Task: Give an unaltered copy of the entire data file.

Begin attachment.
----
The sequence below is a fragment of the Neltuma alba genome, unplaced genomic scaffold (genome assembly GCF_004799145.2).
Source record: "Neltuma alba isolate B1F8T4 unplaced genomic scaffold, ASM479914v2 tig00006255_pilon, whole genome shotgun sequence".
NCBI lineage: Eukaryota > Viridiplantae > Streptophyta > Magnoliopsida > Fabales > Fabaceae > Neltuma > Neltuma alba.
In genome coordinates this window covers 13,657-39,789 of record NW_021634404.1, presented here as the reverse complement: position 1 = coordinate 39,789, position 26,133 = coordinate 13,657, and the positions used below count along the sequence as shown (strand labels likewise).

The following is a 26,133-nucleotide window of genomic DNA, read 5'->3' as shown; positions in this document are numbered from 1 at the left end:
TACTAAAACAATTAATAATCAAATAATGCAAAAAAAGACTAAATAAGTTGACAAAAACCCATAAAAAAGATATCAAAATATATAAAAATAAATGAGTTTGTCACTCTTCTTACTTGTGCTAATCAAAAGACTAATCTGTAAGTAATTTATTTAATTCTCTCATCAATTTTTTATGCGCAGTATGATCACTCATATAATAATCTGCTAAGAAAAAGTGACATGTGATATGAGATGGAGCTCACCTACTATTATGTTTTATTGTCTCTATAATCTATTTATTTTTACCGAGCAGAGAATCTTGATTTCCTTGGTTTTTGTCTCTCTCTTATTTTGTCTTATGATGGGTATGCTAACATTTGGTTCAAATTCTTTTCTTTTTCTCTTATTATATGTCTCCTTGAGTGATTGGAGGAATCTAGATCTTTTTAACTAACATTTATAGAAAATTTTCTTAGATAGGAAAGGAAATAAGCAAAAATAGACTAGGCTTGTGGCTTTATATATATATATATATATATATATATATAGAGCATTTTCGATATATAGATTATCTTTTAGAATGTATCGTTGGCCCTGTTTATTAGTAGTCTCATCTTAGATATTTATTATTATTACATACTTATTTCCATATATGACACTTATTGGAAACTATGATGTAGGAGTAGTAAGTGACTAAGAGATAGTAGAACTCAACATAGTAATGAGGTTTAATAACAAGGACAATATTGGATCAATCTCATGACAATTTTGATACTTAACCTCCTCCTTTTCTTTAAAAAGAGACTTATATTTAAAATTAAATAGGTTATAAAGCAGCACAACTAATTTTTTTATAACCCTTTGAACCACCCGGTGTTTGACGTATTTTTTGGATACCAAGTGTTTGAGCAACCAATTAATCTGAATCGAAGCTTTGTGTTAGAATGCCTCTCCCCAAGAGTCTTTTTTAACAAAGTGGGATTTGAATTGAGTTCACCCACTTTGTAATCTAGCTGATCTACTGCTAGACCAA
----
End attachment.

The sequence below is a fragment of the Neltuma alba genome, unplaced genomic scaffold (genome assembly GCF_004799145.2).
Source record: "Neltuma alba isolate B1F8T4 unplaced genomic scaffold, ASM479914v2 tig00006255_pilon, whole genome shotgun sequence".
NCBI lineage: Eukaryota > Viridiplantae > Streptophyta > Magnoliopsida > Fabales > Fabaceae > Neltuma > Neltuma alba.
In genome coordinates this window covers 13,657-39,789 of record NW_021634404.1, presented here as the reverse complement: position 1 = coordinate 39,789, position 26,133 = coordinate 13,657, and the positions used below count along the sequence as shown (strand labels likewise).

The following is a 26,133-nucleotide window of genomic DNA, read 5'->3' as shown; positions in this document are numbered from 1 at the left end:
TACTAAAACAATTAATAATCAAATAATGCAAAAAAAGACTAAATAAGTTGACAAAAACCCATAAAAAAGATATCAAAATATATAAAAATAAATGAGTTTGTCACTCTTCTTACTTGTGCTAATCAAAAGACTAATCTGTAAGTAATTTATTTAATTCTCTCATCAATTTTTTATGCGCAGTATGATCACTCATATAATAATCTGCTAAGAAAAAGTGACATGTGATATGAGATGGAGCTCACCTACTATTATGTTTTATTGTCTCTATAATCTATTTATTTTTACCGAGCAGAGAATCTTGATTTCCTTGGTTTTTGTCTCTCTCTTATTTTGTCTTATGATGGGTATGCTAACATTTGGTTCAAATTCTTTTCTTTTTCTCTTATTATATGTCTCCTTGAGTGATTGGAGGAATCTAGATCTTTTTAACTAACATTTATAGAAAATTTTCTTAGATAGGAAAGGAAATAAGCAAAAATAGACTAGGCTTGTGGCTTTATATATATATATATATATATATATATATAGAGCATTTTCGATATATAGATTATCTTTTAGAATGTATCGTTGGCCCTGTTTATTAGTAGTCTCATCTTAGATATTTATTATTATTACATACTTATTTCCATATATGACACTTATTGGAAACTATGATGTAGGAGTAGTAAGTGACTAAGAGATAGTAGAACTCAACATAGTAATGAGGTTTAATAACAAGGACAATATTGGATCAATCTCATGACAATTTTGATACTTAACCTCCTCCTTTTCTTTAAAAAGAGACTTATATTTAAAATTAAATAGGTTATAAAGCAGCACAACTAATTTTTTTATAACCCTTTGAACCACCCGGTGTTTGACGTATTTTTTGGATACCAAGTGTTTGAGCAACCAATTAATCTGAATCGAAGCTTTGTGTTAGAATGCCTCTCCCCAAGAGTCTTTTTTAACAAAGTGGGATTTGAATTGAGTTCACCCACTTTGTAATCTAGCTGATCTACTGCTAGACCAA